The good news is, without drinking coffee and drinking water right away in the morning, I generally don’t have any trouble hitting that goal. The bad news is…well, see my final tip below:
Tip #6: Prepare to Pee ALOT
Yeah, I think that’s all that needs to be said on that subject.
In the beginning, I said that drinking only water was also easier than I expected. After only one month, I don’t crave coffee or cocktails or smoothies or anything else. I haven’t accidentally picked up a beverage other than water and taken a swig [as I was fearful I might in the beginning]. I think I’m actually quite happy with water. Who know? This may become a lifelong commitment.
I originally intended to write about how I learned to accept my postpartum body – until I realized that I most definitely did NOT accept my postpartum body. And, honestly, that’s okay.
But first, a [lengthy] preface.
I recently read Girl, Wash Your Face by Rachel Hollis and Hunger by Roxane Gay. Both of these women endured trauma – like earth-shattering, heart-breaking, I-cannot-even-imagine-going-through-that kind of trauma – and both women responded very differently. [Theirs are not my stories to share, but you can check out their books to see what I mean.] Reading their very personal stories from their own perspectives gave me some perspective of my own – and reminded me of two very important things regarding body image issues.
We are all different.
These women responded differently, and society would have us believe that one was right and the other wrong. But, that is not the case. Their responses were different because [DUH!] they are different people.
One of the biggest mistakes we make regarding the human body is to assume that there is a one-size-fits all way to look, eat, exercise and be healthy. Every human body is unique and has to be treated differently. And every human body is occupied by a different soul that is dealing with real life shit [excuse my language, mom] that will have an effect on their body. That’s ok. There is no set standard, set weight, set body fat percentage, set pant size or anything else that everyone must strive to reach. The standard of health – what it looks like and what it takes to achieve it – will be different for every human being.
Because, look, we are all different.
We are all complicated.
I’m going to share my personal journey and my perspective, but I will be the first to admit that this stuff is complicated because we are complicated. It’s not as simple as just eating a 1,200 calorie diet and spending 30 minute on a treadmill each day. There is so much more that goes into health and wellness, so much societal pressure to conform, somuch baggage we have to carry around, so much pain and fear and anxiety – and all of it affects our bodies. We cannot expect to find simple answers – or that the answer we find for ourselves will be the answer for everyone.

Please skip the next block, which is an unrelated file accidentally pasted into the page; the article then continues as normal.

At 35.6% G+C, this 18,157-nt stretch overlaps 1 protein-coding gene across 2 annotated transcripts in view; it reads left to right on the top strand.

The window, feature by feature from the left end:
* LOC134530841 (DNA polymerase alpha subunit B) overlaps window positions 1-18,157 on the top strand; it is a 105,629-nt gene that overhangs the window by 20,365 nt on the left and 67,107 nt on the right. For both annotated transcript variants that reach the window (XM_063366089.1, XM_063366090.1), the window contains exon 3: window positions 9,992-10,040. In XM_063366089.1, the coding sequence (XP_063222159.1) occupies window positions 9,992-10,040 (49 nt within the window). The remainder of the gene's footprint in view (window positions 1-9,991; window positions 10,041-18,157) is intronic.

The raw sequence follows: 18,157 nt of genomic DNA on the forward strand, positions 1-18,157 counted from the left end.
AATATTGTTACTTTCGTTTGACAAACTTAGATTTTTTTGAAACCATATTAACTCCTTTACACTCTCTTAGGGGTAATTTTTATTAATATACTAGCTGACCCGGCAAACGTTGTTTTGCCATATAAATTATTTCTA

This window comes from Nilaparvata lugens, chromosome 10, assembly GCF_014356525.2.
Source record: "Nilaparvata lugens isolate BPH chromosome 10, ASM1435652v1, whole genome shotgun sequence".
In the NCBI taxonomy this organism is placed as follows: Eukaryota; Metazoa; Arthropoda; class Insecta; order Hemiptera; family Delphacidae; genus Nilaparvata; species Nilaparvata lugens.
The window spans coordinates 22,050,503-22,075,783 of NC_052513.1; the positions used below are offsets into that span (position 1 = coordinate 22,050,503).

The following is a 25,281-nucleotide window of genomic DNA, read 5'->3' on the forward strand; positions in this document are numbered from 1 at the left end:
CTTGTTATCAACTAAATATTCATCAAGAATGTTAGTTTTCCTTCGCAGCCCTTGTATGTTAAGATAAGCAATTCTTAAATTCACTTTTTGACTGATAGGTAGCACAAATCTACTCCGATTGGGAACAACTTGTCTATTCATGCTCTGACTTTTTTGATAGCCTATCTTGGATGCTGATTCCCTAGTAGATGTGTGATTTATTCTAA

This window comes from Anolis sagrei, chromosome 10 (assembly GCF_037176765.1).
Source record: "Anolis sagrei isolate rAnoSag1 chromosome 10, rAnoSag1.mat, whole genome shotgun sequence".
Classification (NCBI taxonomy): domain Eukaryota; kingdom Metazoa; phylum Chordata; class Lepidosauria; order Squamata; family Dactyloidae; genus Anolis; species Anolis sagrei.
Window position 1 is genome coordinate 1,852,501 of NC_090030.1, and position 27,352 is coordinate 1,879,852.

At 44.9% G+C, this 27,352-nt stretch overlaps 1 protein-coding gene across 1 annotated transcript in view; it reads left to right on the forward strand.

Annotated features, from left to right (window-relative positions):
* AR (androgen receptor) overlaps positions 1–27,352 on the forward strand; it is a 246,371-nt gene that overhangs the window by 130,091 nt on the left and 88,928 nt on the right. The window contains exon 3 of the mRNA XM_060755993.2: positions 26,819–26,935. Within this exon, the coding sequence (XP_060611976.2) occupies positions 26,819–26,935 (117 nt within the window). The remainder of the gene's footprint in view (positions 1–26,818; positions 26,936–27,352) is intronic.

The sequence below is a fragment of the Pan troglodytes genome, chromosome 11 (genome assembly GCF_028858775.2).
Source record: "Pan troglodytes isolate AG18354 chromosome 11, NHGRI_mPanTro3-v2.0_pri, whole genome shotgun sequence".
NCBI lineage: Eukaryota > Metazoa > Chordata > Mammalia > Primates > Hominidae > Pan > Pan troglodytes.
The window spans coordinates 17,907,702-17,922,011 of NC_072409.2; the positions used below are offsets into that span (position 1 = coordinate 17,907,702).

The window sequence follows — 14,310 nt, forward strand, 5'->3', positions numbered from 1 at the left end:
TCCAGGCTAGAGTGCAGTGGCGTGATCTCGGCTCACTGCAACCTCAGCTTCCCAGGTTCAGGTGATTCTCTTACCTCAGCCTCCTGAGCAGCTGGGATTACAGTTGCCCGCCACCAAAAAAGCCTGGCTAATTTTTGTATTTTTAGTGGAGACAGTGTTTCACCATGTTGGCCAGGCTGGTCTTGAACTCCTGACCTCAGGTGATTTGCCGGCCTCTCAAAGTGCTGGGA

But, we do have to find that truth for ourselves.
My Truth for My Body
My truth is that I am happiest when I am healthiest – and that means exercising regularly, eating clean and getting enough sleep.
Fitting into my jeans is just a perk.
Before I had babies, I worked really hard for four years to become the healthiest version of myself. I started running [and back then I HATED running]. I learned to cook [and man, I REALLY HATED cooking]. I cut back on the alcohol consumption [and I REALLY LOVE sangria] and fast food consumption [and I REALLY REALLY REALLY LOVE French fries].
But I was terrified that these healthy habits that I worked so hard to establish would be derailed by having a baby. I was terrified that I would never lose the dreaded “baby weight.”
[I’m super ashamed to admit this because “baby weight” – or gaining any weight – is a privilege that many do not get to enjoy. But that is my truth.]
With each of my four pregnancies I gained 50-60 pounds. And after I had each of those babies, I knew that for me to get back to the level of health and energy and activity that I love so much, I needed to lose that weight.
So, I chose to change my postpartum body rather than accept it.
But, at the same time, I have accepted the things I cannot control.
I’m fine with my stretch marks and my wrinkly stomach and stretched out belly-button, and all that. [It’s a little weird but I actually like my stretch marks because I intend to have a badass body again and stretch marks will be the only proof that this body birthed four babies.]
I guess what I’m trying to say is that there is nothing wrong with wanting to change your body – or improve yourself in any way. I want to love myself, but I also want to work on myself. I accept that I’m not perfect, but that doesn’t mean I can’t improve. I will never have the perfect body or be perfectly healthy, but that is not an excuse to not do what I can.
Of course, as a personal trainer, my wish is for everyone to be on a journey to their healthiest self – but I also recognize that some people are on different journeys, pursuing other things. And that’s ok. The other side of this issue is that we never have the right to judge another person’s journey.
I hope whatever journey you are on it is in pursuit of your best self – whatever that may look like for you.